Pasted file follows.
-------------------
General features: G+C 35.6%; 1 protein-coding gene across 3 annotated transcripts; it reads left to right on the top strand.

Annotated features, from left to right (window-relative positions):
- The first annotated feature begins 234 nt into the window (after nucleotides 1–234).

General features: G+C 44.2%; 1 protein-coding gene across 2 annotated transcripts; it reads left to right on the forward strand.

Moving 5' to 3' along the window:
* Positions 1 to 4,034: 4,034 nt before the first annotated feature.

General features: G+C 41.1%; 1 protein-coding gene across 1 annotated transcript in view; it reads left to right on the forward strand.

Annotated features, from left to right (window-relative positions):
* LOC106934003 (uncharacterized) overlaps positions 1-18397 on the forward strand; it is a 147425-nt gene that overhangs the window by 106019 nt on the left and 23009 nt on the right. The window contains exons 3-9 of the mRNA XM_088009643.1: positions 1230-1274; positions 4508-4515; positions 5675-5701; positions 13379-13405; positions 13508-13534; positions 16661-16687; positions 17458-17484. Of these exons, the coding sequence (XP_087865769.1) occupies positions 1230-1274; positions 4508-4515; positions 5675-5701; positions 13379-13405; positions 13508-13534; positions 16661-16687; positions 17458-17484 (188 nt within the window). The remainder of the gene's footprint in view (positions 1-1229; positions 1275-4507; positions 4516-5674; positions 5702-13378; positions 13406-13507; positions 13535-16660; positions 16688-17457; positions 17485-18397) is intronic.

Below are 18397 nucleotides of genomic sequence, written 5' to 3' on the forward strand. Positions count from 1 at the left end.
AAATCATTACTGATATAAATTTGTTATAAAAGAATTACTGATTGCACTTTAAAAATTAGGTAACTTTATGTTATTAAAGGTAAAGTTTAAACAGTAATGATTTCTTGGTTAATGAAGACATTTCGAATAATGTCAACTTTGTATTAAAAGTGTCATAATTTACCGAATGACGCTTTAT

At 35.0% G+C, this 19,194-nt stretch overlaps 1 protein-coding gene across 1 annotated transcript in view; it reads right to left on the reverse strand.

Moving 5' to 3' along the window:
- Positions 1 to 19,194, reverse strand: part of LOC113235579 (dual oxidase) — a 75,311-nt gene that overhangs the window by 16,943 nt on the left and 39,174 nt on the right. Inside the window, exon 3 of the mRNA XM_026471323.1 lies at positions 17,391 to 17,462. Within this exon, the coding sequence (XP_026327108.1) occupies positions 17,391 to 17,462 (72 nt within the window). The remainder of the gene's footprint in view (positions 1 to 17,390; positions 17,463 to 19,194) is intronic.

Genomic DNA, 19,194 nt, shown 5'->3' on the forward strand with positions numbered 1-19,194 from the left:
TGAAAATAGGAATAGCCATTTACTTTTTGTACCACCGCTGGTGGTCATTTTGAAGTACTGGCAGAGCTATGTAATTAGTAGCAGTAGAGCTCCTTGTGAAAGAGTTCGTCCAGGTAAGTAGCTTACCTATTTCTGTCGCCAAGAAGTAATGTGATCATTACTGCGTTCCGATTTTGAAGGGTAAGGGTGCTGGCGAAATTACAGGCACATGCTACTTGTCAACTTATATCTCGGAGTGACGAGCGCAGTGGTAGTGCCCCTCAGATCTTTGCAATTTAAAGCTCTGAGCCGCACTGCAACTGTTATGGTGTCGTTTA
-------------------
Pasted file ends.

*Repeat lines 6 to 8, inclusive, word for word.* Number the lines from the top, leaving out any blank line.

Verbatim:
* Positions 1 to 4,034: 4,034 nt before the first annotated feature.

General features: G+C 41.1%; 1 protein-coding gene across 1 annotated transcript in view; it reads left to right on the forward strand.

Annotated features, from left to right (window-relative positions):